To celebrate my 100th country I toured the north African country of Tunisia. We started off in the capital city of Tunis, where we flew into. We stayed in a few different parts of the city including with Ayoub and Dhia also toured Carthage and Sidi Bou Said, which are slightly further north.
To get your bearings in Tunis you will want to head to the downtown area, and specifically Avenue Habib Bourguiba. This avenue is the central street in Tunis and from here you can walk to most of the main sights. We felt the city was a bit grubby, dirty and lacking organisation however it is definitely a cool city and if you’re in Tunisia, this is the pumping heart of the country’s business acumen so it deserves a few days. Also, sadly a few days before our visit there was a massacre at the famous Bardo Museum in Tunis, so out of respect we didn’t go into the museum but I’ve put it in this top 10.
Getting Around Tunis
The public transport networks in Tunis are quite simply atrocious, a complete shambles and one of the worst we have ever seen. We normally bought a ticket for the trams and trains but they are never checked. The trains are irregular and infrequent, dirty and chaotic. But it’s all part of the Tunis experience!
Journeys on the Metro are about 15 – 20 pence, and the trains out to Sidi Bou Said and Carthage around £1 one way. We didn’t use buses. Taxis are a decent option but agree a price first.
1. Clock Tower/Plaza de 7 Noviembra 1987
Long before the 2011 revolution sat this clock tower. It seems to tower over the city’s main street. It looks directly down towards the Medina and the Arc de Triomph along the Avenue Habib Bourguiba. The tourist information office is also here.
2. The Medina
As well as my other backpacking stories from Tunisian cities, the Medina’s are often the highlight of your visits to each city and here in Tunis, the Medina is the largest we saw in Tunisia.
You can get lost and you can find some good spots for a cup of tea as well as shop for souvenirs.
3. Zaytouna Mosque
The Zaytouna Mosque is probably the most important Mosque in Tunis and it is in the heart of the Medina. As a non-Muslim when we went viewing was closed (perhaps in the wake of the massacre).
But if you head to one of the shops inside the Medina, it has an upstairs which offers a viewpoint of the city and into the courtyard. You’ll have to look around for it, but it’s worth it for the views.
4. Independence Square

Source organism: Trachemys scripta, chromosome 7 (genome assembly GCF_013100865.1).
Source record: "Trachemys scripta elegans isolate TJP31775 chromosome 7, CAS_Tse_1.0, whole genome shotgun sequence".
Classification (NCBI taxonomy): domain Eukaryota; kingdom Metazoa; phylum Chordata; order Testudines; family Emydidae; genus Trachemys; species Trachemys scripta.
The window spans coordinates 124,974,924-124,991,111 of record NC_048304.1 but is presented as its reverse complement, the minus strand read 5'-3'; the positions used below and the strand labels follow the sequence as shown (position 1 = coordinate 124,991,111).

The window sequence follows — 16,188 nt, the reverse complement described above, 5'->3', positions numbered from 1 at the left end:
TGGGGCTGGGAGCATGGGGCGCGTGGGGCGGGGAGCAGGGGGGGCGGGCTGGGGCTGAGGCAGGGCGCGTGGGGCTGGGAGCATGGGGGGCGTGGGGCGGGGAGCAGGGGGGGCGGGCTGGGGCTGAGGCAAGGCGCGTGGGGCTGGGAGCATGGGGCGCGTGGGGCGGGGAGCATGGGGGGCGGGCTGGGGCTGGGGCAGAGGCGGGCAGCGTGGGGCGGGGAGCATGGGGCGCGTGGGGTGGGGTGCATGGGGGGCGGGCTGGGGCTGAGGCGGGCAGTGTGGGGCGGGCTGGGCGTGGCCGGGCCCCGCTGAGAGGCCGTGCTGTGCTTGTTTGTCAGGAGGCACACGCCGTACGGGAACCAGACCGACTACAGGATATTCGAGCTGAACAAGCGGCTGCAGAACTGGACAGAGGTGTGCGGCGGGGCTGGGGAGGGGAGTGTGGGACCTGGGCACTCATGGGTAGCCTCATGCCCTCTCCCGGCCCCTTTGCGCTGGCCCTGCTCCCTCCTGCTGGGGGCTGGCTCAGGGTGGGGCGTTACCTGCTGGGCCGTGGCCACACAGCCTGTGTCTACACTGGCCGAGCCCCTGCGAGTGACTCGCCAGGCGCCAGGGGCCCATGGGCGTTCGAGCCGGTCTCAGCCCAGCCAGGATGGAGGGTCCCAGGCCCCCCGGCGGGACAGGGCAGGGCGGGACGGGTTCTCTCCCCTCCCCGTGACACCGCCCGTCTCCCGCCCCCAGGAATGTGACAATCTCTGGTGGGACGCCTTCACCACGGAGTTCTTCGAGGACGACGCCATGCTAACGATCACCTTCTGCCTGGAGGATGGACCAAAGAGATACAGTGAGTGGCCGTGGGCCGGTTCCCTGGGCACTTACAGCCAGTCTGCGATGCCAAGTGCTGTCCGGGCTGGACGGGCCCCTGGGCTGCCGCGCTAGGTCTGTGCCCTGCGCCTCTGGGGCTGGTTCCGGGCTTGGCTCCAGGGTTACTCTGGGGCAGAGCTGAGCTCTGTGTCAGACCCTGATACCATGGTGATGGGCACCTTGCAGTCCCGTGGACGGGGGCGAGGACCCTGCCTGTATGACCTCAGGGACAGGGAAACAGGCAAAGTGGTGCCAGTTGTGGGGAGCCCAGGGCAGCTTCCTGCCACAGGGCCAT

I did find a deep irony in the fact that the French Embassy and a French Cathedral sit at Independence Square in Tunis. But maybe that’s the point. This is Tunisian land now, it ain’t French. The Square features a statue of famous poet Ibn Khaldoun.
5. Central Market
Aside from the mazy Medina, sits a more raw and open plan Central Market. This is one you won’t get lost it. You can buy cheap fish, vegetables, meat etc. and it’s just opposite the Post office
6. Avenue Habib Bourguiba
Simply walking along Avenue Habib Bourguiba is something you should try and do. We ended up walking along it day and night, noticing all the cafes and restaurants, the theatre, the government buildings. By night music plays and it’s a lively atmosphere, once the Call to Prayer has filtered its ways through the Tunis Air, that is.
7. Victory Arch
Just before the main entrance to the Medina sits this Victory Arch. Similar to the Arc de Triomphs I have seen before in Pyongyang North Korea, Vientiane Laos and Paris France.
8. Catholic Cathedral
Despite Tunisia’s strong position as an Islamic country, representation of the French times still remains and often sits proudly and un-noticed. The most obvious reminder in the downtown area is the Catholic Cathedral which is still in use by the local Christian population.
9. Bardo Museum
About a week before our visit to Tunis, Islamic extremists stormed into the famous Bardo Museum and killed dead lots of tourists. It was a tragedy that struck the nation badly and we decided not to go inside. Security had been increased as a result and we went up to the gates to read the tribute to those killed.
10. Olympic City Mosque
All the above 9 sights are kind of obvious things to see and do when backpacking in Tunis, so I’m putting another Mosque in here, but a local one.
When we stayed locally with Ayoub, we visited the Olympic City Mosque which is in an area bereft of tourists so it feels like a different world here.
My thanks to Ayoub and Dhia for showing us their capital city which was just amazing to see. Tunis is a tad chaotic, disorganised and dirty though – a thought that does linger as you roam the streets. And please please if you ever decide to go to Tunis or Tunisia, AVOID their national air carrier Tunis Air at all costs – they are the most disorganised airline in the world. They were rude to us, lost my bag and have showed the worst customer service I have ever seen.
Here are some videos I made in Tunis during my time backpacking in Tunisia: